Particularly relevant is the Fifth DCA case of Lloyd v. Brendemuehl, 714 So. 2d 1154 (Fla. 5th DCA 1998), which involved the nonjudicial, public sale of three thoroughbred horses under F.S. §85.031(2). In that case, the court validated the legitimacy of the nonjudicial sale even though the owner did not receive any notice prior to the sale. However, even while the court upheld the constitutionality of §85.031(2), the court was nevertheless critical of the statute’s antiquated notice requirements:
Notwithstanding, we note that subsection 85.031(2) was enacted over thirty years ago and its notice provision could stand some modernization. Posting a notice of proposed sale in three places in the county may have been sufficient in times gone by. Perhaps the statute should be amended to at least provide that notice by certified mail be sent to the last known address of the debtor advising of the amount of the lien, and the date, time and location of the sale.36
Notwithstanding the Fifth DCA’s recommendation to the Florida Legislature to update Part II lien laws and the enforcement provisions contained in F.S. §85.031, as of the publication of this article, there has been no substantial effort to do so. Until a notice to owner becomes mandatory prior to any nonjudicial sale, lienholders may typically have the upper hand in enforcing their liens under Part II. As such, horse owners and their attorneys would be well-advised to stay on top of all equine accounts and be prepared to post bonds in the event of a dispute with a lienor so as to avoid losing ownership of very valuable assets.
1 Florida Thoroughbred Breeders’ and Owners’ Association, President’s Remarks (March 2014), http://www.ftboa.com/news/presidents-report/2983-presidents-remarks.
2 American Horse Council in Washington, D.C., http://www.horsecouncil.org.
3 Rieck & Fleece v. Cunniff, 190 So. 8, 9 (1939).
4 In general, other personal property lien rights are available for those who provide labor on machines ( Fla. Stat. §713.56); cut lumber ( Fla. Stat. §713.57); improve any kind of personal property used commercially ( Fla. Stat. §713.58); oversee the harvesting of crops ( Fla. Stat. §713.59); gin cotton ( Fla. Stat. §713.595); create manufacture’s molds, ties, or dies ( Fla. Stat. §713.596); perform any services or furnish materials to the maintenance and improvement of water craft ( Fla. Stat. §713.60); manufacture, alter, or repair anything of value ( Fla. Stat. §713.61 – last amended in 1887); provide materials such as lumber, sand, or any other material that is to be incorporated into manufactured products ( Fla. Stat. §713.62); provide any locomotive or machine for use in the railroad or telegraph system ( Fla. Stat. §713.63); provide materials that are furnished to vessels ( Fla. Stat. §713.64); furnish pest control ( Fla. Stat. §713.665); provide boarding and lodging and hotel ( Fla. Stat. §713.67, §713.68); procure loans or advances of money or goods or chattels ( Fla. Stat. §713.71); own a mobile and/or operate a mobile home park or recreational vehicle park for rent ( Fla. Stat. §713.77); recover, tow, or store vehicles and vessels ( Fla. Stat. §713.78); recover, tow, or store mobile homes ( Fla. Stat. §713.785); provide interior design services ( Fla. Stat. §713.79).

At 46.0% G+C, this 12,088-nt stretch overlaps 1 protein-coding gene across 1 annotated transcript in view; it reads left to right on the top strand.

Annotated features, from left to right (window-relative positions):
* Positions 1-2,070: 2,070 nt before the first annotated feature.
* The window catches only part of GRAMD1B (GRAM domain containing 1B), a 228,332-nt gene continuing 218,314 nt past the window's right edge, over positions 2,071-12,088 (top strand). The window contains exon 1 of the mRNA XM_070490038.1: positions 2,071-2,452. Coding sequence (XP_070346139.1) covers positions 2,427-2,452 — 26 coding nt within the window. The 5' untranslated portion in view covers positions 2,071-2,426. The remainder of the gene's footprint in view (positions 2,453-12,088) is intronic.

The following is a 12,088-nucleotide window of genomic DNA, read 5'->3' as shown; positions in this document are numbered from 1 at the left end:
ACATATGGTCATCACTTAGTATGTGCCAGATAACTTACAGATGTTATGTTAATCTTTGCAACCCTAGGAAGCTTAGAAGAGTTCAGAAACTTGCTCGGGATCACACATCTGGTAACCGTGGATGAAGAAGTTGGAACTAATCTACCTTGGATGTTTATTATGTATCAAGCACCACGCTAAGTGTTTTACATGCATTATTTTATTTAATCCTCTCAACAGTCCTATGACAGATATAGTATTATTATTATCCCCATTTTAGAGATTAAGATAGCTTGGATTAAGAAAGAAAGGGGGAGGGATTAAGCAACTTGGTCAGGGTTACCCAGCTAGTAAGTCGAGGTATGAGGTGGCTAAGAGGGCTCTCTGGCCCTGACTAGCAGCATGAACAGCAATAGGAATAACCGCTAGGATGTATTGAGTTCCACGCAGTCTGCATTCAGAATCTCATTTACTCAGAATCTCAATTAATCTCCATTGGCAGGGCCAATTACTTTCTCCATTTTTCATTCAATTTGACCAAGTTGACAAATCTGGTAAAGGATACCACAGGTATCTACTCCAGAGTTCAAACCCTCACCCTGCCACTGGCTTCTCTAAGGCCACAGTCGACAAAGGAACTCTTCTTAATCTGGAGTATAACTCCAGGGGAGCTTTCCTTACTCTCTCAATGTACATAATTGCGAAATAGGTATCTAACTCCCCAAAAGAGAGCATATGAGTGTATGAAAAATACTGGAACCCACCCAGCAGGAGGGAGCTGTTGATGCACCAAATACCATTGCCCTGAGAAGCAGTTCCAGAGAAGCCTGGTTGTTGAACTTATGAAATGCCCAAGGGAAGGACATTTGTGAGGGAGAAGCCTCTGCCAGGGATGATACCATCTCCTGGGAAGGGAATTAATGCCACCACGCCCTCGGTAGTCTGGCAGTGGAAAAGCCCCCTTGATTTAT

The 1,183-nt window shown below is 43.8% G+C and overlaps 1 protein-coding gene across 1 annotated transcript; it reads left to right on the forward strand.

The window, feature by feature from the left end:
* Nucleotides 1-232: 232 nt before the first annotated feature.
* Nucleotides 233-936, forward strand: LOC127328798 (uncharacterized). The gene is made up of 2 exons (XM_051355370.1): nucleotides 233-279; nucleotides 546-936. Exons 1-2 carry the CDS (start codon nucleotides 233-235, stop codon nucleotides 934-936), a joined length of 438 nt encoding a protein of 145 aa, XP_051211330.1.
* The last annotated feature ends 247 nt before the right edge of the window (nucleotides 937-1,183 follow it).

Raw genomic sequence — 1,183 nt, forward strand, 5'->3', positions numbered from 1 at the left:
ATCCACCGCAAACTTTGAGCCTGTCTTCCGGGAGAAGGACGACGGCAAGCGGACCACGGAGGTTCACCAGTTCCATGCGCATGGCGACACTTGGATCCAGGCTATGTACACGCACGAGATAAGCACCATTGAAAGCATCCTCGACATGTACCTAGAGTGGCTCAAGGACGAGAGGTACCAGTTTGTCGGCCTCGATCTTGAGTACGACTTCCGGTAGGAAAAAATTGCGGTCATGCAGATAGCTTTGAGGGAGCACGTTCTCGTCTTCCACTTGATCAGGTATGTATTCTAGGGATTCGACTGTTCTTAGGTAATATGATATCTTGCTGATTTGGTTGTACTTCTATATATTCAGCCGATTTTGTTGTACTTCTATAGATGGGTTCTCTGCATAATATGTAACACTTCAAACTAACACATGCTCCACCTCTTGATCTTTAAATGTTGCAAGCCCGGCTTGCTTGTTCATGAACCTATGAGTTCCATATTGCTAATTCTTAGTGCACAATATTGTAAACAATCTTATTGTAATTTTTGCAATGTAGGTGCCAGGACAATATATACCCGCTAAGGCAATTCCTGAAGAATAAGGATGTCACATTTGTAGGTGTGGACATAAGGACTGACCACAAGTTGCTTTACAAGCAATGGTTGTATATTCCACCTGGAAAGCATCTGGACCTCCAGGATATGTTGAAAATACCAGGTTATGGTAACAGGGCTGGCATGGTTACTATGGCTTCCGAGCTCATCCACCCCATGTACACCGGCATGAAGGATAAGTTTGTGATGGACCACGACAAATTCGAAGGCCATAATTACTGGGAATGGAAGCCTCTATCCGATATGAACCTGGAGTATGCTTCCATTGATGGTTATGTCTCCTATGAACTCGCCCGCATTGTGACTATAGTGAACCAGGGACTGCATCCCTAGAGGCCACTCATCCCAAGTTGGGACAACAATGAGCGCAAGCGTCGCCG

5 Fla. Stat. §713.65.
6 Fla. Stat. §713.655.
7 Fla. Stat. §713.66.
8 Fla. Stat. §713.70.
9 Fla. Stat. §§ 713.50, 713.73 and 713.75.
10 Associates Comm. Corp. v. Ross, 465 So. 2d 663, 664 (Fla. 4th DCA 1985) (citing Fla. Stat. §679.310).
11 Fla. Stat. §713.73.
12 Fla. Stat. §713.74.
14 Fla. Stat. §§85.011(3) and 713.74; see also Carter v. Gearty, 105 So. 329 (1925).
15 Fla. Stat. §713.66.
16 Fla. Stat. §713.655.
17 Fla. Stat. §713.75.
19 Rieck & Fleece, 190 So. at 9.
20 Fla. Stat. §713.18.
21 Fla. Stat. §713.70.
22 It should be noted that this 18-month deadline to perfect the claim of lien does not apply to other miscellaneous liens. This 18-month period takes into account the animals’ gestation periods to allow time for live progeny to be born. Once this claim of lien is recorded, this statute also prohibits the sale of the mare or cow unless payment of the account is made or unless the bull or stallion owner agrees in writing.
23 Fla. Stat. §85.051 (emphasis added).
24 See Associates, 465 So. 2d at 666; Fla. Stat. §713.76(3).
25 Fla. Stat. §85.021.
26 Fla. Stat. §§85.011 and 85.051.
27 Fla. Stat. §§85.011 and 85.021.
28 F la. Stat. §85.031(2).
29 Associates, 465 So. 2d at 666.
30 Id. at 664-665, discussing Ocala Foundry & Machine Works v. Lester, 38 So. 51 (1905).
31 In situations not involving an animal when, for example, storage costs continue to accrue, the lienor must wait the 90 days before disposing of the property.
32 Fla. Stat. §85.031(2).
34 Hann v. Carson, 462 F. Supp. 854, 867.
35 See Boyd v. Panama City Boat Yard, Inc. , 522 So. 2d 1058 (Fla. 1st DCA 1988).
36 Lloyd, 714 So. 2d at 1157.
Amanda Simmons Luby is a partner at the law firm of Shutts & Bowen, LLP, in Orlando. She is the founder of the firm’s equine law practice group and a member of the firm’s construction and commercial litigation groups. Author’s note: An excerpt from an earlier, condensed version of this article,not tailored toward the equine industry, was previously published in the Daily Business Review in September 2011 by Ms. Luby.
Renee E. Thompson is a partner at the law firm of Mateer & Harbert, P.A. She practices in their Ocala office, in the areas of commercial litigation and equine law. She is the Fifth Circuit representative to The Florida Bar Board of Governors and serves as the board liaison to the Animal Law Committee of The Florida Bar.